Study: Clean air makes children's lungs stronger, healthier

Elena Craft

We’ve known for a long time that breathing polluted air can make you sick. Now there’s more evidence that breathing cleaner air can make you better.

The New England Journal of Medicine published new research this month detailing improved lung function in children that breathe cleaner air.

The Southern California study received major attention.

That’s not surprising – as it provides compelling evidence that efforts to improve air quality over the years have been successful in improving children’s health.

The study followed three populations of children, aged 11 to 15, for a period of four years. This age group was chosen because children’s lungs develop rapidly during this stage.

In all, the study examined more than 2,100 children in five distinct California communities.

The report found that the greatest improvements in lung function were seen with declining levels of particulate pollution, also known as soot; and of nitrogen dioxide, a fuel combustion byproduct.

And potentially the best benefit of all: Cleaner air doesn’t just lead to healthier lungs during childhood because the benefits last a lifetime. Children with healthier lungs grow up to be adults who have a lower risk of premature death and other serious health problems.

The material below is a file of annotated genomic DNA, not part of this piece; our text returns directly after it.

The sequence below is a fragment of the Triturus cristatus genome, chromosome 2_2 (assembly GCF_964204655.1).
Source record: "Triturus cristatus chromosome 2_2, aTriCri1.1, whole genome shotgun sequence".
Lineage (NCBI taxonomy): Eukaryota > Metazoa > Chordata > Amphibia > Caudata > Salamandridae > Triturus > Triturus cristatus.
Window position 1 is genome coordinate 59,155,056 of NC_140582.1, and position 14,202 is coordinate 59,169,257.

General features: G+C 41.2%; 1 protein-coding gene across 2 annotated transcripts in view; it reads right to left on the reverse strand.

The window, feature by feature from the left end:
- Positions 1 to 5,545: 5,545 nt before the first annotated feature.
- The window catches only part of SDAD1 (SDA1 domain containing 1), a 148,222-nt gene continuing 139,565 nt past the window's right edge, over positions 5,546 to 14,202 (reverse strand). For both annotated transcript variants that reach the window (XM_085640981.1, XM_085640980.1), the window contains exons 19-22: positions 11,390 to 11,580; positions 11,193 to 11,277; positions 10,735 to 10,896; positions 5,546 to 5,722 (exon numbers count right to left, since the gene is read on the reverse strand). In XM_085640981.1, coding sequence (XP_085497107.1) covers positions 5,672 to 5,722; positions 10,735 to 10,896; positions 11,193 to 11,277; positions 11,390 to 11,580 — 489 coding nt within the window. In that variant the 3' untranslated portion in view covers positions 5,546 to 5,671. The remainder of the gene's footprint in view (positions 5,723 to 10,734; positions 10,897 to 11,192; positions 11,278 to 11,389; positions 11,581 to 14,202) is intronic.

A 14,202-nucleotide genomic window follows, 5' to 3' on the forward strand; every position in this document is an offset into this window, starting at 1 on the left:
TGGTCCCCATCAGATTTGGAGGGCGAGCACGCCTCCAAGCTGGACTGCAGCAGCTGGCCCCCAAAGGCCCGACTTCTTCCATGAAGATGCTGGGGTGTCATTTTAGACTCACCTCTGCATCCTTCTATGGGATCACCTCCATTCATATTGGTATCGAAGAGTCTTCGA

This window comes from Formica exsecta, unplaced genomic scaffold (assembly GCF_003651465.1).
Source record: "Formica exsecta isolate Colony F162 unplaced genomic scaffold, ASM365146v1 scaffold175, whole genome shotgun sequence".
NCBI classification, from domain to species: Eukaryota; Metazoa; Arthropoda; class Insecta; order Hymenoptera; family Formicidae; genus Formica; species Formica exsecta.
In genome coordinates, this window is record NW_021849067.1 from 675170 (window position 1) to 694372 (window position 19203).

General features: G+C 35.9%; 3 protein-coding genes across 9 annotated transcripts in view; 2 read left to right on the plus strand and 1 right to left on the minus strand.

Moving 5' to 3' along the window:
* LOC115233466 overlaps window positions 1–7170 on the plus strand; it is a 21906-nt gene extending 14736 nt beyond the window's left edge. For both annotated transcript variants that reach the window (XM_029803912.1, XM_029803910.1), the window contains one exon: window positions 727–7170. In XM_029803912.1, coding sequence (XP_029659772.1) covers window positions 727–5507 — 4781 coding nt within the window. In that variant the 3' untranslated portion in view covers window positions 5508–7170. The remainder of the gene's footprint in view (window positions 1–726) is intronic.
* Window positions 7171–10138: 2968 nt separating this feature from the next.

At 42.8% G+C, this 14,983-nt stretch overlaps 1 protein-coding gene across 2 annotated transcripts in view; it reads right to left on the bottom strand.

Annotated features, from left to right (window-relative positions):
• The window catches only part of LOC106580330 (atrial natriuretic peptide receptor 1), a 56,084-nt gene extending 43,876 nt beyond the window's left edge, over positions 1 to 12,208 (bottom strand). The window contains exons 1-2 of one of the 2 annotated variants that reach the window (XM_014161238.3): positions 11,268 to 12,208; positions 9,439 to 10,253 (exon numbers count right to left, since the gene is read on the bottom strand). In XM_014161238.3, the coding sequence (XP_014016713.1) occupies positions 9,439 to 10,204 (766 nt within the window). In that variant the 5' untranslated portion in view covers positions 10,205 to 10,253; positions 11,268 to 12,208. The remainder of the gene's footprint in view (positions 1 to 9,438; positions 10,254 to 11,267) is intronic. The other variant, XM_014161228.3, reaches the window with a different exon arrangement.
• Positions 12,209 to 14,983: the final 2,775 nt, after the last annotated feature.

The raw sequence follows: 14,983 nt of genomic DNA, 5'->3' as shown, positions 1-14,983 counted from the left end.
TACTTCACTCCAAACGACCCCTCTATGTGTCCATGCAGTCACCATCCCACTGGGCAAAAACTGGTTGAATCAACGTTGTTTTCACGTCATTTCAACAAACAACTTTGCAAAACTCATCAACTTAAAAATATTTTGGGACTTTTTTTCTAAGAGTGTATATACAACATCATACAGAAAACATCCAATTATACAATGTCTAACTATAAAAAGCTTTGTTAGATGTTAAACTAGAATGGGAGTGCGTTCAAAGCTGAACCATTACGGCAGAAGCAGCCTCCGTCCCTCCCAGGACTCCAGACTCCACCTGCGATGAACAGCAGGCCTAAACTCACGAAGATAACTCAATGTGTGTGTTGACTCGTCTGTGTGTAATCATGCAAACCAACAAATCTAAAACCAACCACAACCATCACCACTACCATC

The bottom line?

We need and deserve policies to secure a wide range of protections for cleaner, healthier air. Fighting for stronger health protections against smog and defending the first-ever national standards to reduce mercury pollution and other air toxics from power plants are good places to start.

Please join us in giving future generations the best possible chance, today and tomorrow, for healthy lungs. 

Comments

Thank you for helping spread the word about the negative effects of smog, especially on youth. While climate change steals the headlines, the fact that millions die due to air pollution related causes slips through the cracks.

Nick Tedesco
March 24, 2015 at 11:26 pm

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